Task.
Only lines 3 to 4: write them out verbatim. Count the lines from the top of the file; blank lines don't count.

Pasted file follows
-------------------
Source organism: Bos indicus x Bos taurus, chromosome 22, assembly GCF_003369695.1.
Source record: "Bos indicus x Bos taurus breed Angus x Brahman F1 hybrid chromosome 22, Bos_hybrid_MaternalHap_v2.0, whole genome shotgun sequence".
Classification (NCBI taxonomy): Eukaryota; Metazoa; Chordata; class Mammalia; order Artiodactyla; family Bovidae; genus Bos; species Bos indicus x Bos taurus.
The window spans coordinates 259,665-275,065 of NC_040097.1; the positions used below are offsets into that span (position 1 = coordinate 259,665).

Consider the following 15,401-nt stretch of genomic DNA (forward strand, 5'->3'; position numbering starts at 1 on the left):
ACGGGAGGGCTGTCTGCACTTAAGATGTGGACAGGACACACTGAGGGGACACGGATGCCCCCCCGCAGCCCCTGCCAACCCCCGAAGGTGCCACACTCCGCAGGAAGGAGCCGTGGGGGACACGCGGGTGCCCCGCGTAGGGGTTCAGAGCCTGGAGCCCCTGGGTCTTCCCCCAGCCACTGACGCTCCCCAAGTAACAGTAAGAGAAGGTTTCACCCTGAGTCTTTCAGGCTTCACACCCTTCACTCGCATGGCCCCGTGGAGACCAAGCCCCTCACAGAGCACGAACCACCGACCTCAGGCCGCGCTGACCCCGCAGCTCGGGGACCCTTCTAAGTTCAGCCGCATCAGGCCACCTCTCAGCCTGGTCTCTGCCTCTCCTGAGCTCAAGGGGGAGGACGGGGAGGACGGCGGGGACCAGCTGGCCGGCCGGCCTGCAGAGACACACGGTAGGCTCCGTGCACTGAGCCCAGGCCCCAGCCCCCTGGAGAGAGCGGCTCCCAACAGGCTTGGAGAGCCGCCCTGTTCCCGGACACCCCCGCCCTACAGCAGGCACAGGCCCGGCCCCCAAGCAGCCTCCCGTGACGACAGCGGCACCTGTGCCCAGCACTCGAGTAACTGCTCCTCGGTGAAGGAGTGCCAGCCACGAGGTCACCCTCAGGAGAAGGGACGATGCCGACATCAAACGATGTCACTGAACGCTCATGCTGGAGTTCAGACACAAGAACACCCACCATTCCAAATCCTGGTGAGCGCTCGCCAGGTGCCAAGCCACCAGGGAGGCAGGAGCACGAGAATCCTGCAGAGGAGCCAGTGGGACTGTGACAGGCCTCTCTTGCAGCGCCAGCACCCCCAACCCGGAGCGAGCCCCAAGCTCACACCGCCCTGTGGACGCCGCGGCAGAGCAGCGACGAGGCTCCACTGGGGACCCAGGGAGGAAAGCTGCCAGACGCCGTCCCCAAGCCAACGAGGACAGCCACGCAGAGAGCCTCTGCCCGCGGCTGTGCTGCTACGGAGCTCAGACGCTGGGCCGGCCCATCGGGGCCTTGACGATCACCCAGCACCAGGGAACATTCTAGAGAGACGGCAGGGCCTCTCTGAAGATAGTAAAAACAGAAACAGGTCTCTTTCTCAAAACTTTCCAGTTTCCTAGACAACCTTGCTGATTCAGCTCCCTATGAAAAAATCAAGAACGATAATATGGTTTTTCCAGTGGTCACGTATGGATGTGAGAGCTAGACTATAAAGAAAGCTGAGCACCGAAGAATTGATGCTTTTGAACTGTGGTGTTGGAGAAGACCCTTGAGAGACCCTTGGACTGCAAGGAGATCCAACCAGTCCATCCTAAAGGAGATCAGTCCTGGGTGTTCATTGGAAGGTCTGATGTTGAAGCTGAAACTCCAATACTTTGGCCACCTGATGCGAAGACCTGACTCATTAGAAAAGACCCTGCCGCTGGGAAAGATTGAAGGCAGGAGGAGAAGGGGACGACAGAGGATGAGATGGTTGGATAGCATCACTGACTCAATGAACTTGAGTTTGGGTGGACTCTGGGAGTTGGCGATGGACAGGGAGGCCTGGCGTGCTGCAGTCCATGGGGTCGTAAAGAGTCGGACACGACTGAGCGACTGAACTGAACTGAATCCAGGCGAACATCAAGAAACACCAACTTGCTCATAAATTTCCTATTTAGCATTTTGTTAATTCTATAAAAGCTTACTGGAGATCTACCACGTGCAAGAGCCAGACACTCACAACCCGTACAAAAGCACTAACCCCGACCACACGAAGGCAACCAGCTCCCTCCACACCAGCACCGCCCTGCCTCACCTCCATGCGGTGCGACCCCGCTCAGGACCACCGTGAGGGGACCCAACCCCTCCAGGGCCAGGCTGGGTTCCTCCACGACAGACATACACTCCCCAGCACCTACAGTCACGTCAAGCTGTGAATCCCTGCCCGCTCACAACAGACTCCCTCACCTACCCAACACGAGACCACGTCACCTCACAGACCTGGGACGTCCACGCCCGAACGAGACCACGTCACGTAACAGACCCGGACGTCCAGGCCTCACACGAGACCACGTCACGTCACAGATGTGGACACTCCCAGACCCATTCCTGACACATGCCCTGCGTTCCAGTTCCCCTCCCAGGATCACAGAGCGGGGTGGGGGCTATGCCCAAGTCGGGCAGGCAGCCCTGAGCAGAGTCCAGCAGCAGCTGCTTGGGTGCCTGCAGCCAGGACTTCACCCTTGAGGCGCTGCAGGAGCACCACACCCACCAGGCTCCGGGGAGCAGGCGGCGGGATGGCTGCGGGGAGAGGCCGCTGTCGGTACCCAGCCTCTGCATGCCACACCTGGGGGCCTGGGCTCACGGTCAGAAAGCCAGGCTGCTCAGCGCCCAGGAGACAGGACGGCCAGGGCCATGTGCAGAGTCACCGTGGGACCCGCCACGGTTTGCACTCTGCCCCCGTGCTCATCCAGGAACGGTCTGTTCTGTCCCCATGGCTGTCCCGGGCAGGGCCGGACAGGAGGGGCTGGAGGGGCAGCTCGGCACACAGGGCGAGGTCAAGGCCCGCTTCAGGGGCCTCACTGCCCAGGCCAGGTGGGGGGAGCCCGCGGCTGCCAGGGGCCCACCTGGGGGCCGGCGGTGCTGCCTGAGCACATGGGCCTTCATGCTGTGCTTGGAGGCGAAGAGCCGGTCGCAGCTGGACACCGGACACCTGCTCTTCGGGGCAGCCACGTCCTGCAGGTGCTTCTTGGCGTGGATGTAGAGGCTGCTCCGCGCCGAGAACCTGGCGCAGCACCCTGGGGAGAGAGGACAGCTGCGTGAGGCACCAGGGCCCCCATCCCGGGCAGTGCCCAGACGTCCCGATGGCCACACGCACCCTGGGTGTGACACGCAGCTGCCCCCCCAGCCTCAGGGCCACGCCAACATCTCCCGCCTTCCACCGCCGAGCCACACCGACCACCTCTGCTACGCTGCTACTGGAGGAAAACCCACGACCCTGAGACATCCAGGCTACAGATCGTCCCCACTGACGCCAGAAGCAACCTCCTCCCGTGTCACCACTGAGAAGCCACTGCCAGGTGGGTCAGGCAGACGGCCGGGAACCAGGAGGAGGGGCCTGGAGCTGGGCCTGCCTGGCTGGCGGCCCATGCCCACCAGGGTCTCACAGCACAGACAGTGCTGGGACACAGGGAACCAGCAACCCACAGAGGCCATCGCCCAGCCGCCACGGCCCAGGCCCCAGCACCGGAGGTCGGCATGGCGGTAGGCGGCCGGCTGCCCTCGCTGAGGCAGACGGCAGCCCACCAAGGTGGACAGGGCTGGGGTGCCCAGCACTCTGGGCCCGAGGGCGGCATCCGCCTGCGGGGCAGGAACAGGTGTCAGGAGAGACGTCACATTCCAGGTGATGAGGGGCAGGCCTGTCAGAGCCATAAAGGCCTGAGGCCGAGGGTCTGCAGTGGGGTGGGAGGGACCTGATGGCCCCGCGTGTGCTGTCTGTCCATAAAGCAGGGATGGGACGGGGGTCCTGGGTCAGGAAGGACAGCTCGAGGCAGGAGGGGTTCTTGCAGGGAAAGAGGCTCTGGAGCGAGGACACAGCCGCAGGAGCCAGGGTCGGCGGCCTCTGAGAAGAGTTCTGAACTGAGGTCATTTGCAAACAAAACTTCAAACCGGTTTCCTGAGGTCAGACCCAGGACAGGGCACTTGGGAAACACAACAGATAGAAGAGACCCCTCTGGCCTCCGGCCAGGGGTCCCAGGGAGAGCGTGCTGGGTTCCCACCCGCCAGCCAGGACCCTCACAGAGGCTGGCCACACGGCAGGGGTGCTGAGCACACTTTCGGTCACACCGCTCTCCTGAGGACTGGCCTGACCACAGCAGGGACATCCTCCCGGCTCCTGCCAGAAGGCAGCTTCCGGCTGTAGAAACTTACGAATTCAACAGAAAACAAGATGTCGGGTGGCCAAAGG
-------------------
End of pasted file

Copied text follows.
Classification (NCBI taxonomy): Eukaryota; Metazoa; Chordata; class Mammalia; order Artiodactyla; family Bovidae; genus Bos; species Bos indicus x Bos taurus.
The window spans coordinates 259,665-275,065 of NC_040097.1; the positions used below are offsets into that span (position 1 = coordinate 259,665).